Location: Palazzo Ducale, Cortile degli Svizzeri 1
Opening times: Monday – Thursday 3pm – 7:30pm / Friday – Sunday 10am – 7: 30pm


The Amelia & the Animals photographs are drawn from actual journeys undertaken by Robin Schwartz with her daughter in the interspecific world that we inhabit with animals.
The work extends over the course of twenty years, starting in 2002, when Amelia was 3 years old. The images tell poignant stories of unusual relationships with other species.
“The world that my daughter and I explored is one where the line between human and animal overlaps or is blurred, where animals are part of our world and humans are part of theirs,” says Schwartz. “Amelia and I played out our fantasies and explored our eccentricities to create a cultural space in the photographs where animals not only co-exist with humans, but also interact as full partners. I am driven to depict our relationships with animals in the hope that these moments portray the sameness of humans and animals. Amelia has an enormous fortitude and ingenuity in her ability to relate to each individual animal with kindness and respect. My daughter is more than a pretty muse. Amelia is smart, tough, and brave enough to calmly cajole animals. As Amelia matures, her collaboration with me enriches and expands, evolving into a true collaboration: Amelia’s preferences are important to the balance of our working process.”

Interspecies relationships have always been the motivation in all long-term projects carried out by Schwartz. Animals in her photographs are not represented as beastly, noble, or as props, and no one is photo-shopped into the images. Each animal is seen and experienced as an individual, part of our everyday world, participating in the dramas the photographs capture.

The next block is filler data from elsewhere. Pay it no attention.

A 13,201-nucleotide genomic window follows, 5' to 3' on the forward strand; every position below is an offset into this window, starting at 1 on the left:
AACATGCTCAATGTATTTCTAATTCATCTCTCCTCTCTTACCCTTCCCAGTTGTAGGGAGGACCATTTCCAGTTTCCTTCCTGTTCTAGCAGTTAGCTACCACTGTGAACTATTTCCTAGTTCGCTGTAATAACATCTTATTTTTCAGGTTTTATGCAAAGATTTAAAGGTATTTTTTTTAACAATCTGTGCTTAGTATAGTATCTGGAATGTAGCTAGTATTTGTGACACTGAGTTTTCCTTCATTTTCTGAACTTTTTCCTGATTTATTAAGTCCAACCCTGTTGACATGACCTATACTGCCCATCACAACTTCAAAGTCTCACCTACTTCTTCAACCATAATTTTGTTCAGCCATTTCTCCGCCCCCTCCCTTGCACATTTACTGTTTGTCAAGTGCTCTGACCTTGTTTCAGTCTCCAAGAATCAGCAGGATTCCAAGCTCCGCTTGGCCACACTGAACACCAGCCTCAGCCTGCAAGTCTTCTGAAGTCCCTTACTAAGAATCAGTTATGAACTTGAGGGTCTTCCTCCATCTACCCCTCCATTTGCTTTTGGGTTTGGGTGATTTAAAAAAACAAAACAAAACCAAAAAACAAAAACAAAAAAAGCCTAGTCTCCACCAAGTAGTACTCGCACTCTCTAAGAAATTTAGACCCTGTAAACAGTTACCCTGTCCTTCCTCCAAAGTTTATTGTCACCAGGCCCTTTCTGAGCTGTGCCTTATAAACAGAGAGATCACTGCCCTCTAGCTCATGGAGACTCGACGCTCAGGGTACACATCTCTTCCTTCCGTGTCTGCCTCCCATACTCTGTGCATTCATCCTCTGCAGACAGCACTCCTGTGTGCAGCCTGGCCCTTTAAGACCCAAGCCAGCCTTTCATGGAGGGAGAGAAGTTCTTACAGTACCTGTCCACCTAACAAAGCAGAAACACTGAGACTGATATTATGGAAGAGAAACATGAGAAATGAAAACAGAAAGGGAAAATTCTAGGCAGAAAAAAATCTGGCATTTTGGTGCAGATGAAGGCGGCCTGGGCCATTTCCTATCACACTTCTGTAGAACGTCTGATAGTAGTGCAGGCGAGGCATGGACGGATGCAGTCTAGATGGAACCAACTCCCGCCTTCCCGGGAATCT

The most recent series Amelia, Emily and Babie represents their relationship with two rescued primates: Emily, in her mid-twenties, is an extremely unique capuchin and Babie, in her teens, is a tiny macaque. Babie is also a triple amputee, missing half an arm and a leg on opposite sides, half a tail and a frozen middle digit. Both remarkable primates are now with a knowledgeable, loving caretaker.

“These twenty-three years of motherhood were often shadowed by a whirlwind of work deadlines. In retrospect, the work with Amelia represents the most significant era of my life, and became a lifeline to my child,” explains the artist. “Photographing animals and the people that are devoted to animals is what I have always cared about and the driving force in all my work. Photography and animals are my passport to each other. I see animals as my spiritual connection; my religion; my vice; my addiction. Animals calm me; comfort me – they save me.”

Schwartz and her daughter share an affinity with the animal kingdom that unites them to create photographs that tangibly access our dreams and discover the extraordinary, showing us a fascinating way to express our sameness to others.